4. “Does the trustee have assets to hire counsel in Virginia?” the bankruptcy court asked the trustee's lawyer at the hearing on Pinpoint's stay-relief motion. “[W]e only have five thousand dollars,” the trustee's attorney answered, whichis not enough to even start to hire somebody to litigate that. The retainer would probably be more than the five thousand dollars we have available.We do have counsel in Puerto Rico who's willing to prosecute the case on a percentage basis, which ․ does not put a burden on the estate, the creditors or Pinpoint. But, in Virginia, that is not the case.So, it would ․ probably ․ put an end to the litigation, ․ kill, in other words, the [estate's] major asset[ ].The trustee herself later proffered that if the stay was lifted as requested then “the estate would be harmed because it does not have any funds right now to hire” a Virginia lawyer to litigate the Virginia action. Pinpoint's lawyer did not object to either proffer. “[W]ould you like to sit the trustee down [i.e., would you like her to take the stand]?” the court asked Pinpoint's attorney—to which he replied, “No, no.”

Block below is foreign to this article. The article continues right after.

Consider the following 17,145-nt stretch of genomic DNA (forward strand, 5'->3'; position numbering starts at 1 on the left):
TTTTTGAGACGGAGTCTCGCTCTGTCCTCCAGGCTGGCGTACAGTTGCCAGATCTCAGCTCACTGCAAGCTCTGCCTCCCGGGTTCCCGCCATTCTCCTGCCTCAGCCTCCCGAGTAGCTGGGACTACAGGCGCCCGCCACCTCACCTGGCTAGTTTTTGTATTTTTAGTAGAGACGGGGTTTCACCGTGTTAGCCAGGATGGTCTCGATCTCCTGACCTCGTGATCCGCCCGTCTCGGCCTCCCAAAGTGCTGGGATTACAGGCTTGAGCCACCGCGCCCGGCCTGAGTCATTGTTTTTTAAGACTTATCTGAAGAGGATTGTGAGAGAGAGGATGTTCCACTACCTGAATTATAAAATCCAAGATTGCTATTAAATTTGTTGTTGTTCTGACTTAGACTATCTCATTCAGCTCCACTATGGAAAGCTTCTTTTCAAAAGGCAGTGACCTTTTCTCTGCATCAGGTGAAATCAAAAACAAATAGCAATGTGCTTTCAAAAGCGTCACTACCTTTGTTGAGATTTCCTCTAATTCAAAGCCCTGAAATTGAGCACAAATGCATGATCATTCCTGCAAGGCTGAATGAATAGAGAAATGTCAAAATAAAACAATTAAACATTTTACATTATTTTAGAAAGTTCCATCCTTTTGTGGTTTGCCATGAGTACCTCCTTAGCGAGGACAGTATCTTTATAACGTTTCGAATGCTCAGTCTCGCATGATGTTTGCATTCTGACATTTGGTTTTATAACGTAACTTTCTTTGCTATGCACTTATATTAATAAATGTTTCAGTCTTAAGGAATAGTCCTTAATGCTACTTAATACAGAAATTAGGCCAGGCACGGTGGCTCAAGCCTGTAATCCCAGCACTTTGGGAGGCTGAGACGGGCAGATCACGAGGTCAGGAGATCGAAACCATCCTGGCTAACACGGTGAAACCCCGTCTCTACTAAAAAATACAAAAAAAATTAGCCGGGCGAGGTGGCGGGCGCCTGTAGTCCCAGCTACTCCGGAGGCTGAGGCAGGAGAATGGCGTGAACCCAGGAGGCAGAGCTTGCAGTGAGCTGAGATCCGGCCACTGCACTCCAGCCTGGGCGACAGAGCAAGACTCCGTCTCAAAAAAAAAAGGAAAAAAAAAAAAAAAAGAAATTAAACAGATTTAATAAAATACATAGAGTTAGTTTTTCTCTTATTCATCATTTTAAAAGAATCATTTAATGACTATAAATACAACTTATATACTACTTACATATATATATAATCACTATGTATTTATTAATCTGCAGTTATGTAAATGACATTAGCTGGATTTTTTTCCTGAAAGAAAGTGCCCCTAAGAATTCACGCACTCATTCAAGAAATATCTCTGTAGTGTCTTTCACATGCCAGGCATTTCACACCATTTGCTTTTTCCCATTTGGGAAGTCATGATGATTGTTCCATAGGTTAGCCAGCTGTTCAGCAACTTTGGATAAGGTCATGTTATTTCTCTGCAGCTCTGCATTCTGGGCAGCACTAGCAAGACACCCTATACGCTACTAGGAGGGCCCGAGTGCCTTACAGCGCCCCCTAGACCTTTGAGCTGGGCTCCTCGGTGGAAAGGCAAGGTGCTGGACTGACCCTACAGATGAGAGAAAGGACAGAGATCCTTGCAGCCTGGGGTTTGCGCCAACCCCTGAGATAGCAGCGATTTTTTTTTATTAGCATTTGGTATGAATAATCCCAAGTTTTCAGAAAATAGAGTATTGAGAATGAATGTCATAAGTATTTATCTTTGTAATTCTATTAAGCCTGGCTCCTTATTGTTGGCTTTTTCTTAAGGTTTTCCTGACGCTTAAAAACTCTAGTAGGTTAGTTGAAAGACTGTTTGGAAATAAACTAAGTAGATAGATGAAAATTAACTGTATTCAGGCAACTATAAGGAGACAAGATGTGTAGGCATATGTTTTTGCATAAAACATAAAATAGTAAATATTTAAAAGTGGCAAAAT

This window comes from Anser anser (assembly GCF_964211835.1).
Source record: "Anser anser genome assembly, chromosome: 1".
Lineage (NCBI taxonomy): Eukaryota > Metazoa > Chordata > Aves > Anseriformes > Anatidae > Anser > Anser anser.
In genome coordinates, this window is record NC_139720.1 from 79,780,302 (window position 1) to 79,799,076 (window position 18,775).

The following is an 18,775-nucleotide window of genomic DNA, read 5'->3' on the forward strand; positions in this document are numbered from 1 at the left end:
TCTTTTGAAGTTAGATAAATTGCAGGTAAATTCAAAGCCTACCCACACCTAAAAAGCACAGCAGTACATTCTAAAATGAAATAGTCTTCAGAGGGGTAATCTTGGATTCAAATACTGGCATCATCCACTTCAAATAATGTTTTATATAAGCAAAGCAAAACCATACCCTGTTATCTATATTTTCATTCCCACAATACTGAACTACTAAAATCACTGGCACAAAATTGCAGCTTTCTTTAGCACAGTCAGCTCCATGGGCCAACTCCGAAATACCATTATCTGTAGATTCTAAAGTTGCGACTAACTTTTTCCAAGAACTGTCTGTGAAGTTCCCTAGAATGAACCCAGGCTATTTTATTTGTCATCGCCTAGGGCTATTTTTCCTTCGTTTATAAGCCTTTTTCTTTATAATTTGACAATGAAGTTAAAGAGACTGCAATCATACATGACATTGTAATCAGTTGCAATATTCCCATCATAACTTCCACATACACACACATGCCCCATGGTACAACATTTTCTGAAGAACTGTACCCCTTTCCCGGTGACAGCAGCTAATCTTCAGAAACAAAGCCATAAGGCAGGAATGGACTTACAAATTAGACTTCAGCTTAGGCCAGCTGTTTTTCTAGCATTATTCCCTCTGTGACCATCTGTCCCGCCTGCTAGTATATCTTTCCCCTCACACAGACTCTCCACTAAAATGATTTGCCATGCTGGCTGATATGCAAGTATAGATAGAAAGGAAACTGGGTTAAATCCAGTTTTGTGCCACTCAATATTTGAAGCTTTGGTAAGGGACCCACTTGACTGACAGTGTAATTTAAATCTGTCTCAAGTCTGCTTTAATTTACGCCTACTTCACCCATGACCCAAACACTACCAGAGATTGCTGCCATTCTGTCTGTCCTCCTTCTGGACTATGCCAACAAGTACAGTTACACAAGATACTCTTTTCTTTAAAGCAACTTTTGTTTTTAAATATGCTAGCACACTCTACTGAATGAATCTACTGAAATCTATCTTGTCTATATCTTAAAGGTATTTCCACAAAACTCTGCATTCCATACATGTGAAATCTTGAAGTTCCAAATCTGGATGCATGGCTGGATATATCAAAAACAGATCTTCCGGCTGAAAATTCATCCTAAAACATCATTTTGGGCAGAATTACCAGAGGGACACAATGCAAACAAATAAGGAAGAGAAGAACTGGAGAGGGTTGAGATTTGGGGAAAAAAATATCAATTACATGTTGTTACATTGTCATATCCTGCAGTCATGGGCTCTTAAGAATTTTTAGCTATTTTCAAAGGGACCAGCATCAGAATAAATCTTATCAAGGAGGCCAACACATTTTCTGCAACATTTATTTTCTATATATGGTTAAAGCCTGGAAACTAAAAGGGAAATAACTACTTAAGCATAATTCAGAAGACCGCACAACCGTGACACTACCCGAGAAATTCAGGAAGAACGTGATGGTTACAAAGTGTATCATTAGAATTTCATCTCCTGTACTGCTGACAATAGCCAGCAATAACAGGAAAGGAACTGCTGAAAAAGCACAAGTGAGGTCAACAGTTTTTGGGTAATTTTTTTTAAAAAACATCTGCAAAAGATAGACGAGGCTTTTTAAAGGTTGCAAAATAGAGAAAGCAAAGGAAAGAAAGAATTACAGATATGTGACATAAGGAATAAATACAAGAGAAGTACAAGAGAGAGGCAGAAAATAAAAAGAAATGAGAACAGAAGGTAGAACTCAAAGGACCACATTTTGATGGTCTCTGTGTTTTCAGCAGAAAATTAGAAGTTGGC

5. See generally Bullard v. Hyde Park Savings Bank (In re Bullard), No. 13–9009, 2014 WL 1910868, at *2 (1st Cir. May 14, 2014) (discussing in exquisite detail the general paths for appealing bankruptcy decisions).
6. See Tringali, 796 F.2d at 558; 1 Collier on Bankruptcy ¶ 5.09, at 5–51 (Alan N. Resnick & Henry J. Sommer eds., 16th ed.2014).
7. Tringali, 796 F.2d at 558 (quoting In re Comer, 716 F.2d 168, 172 (3d Cir.1983)).
8. See, e.g., Eddleman v. U.S. Dep't of Labor, 923 F.2d 782, 784–85 (10th Cir.1991), overruled in part on other grounds by Temex Energy, Inc. v. Underwood, Wilson, Berry, Stein & Johnson, 968 F.2d 1003, 1005 n. 3 (10th Cir.1992); In re Lieb, 915 F.2d 180, 185 n. 3 (5th Cir.1990); Sonnax Indus., Inc. v. Tri Component Prods. Corp. (In re Sonnax Indus., Inc.), 907 F.2d 1280, 1284–85 (2d Cir.1990); Barclays–Am./Bus. Credit, Inc. v. Radio WBHP, Inc. (In re Dixie Broad., Inc.), 871 F.2d 1023, 1026 (11th Cir.1989); Crocker Nat'l Bank v. Am. Mariner Indus. (In re Am. Mariner Indus.), 734 F.2d 426, 429 (9th Cir.1984), overruled in part on other grounds by United Sav. Ass'n of Tex. v. Timbers of Inwood Forest Assocs., Ltd., 480 U.S. 365 (1988); Grundy Nat'l Bank v. Tandem Mining Corp., 754 F.2d 1436, 1439 (4th Cir.1985); Aetna Life Ins. Co. v. Leimer (In re Leimer), 724 F.2d 744, 745–46 (8th Cir.1984).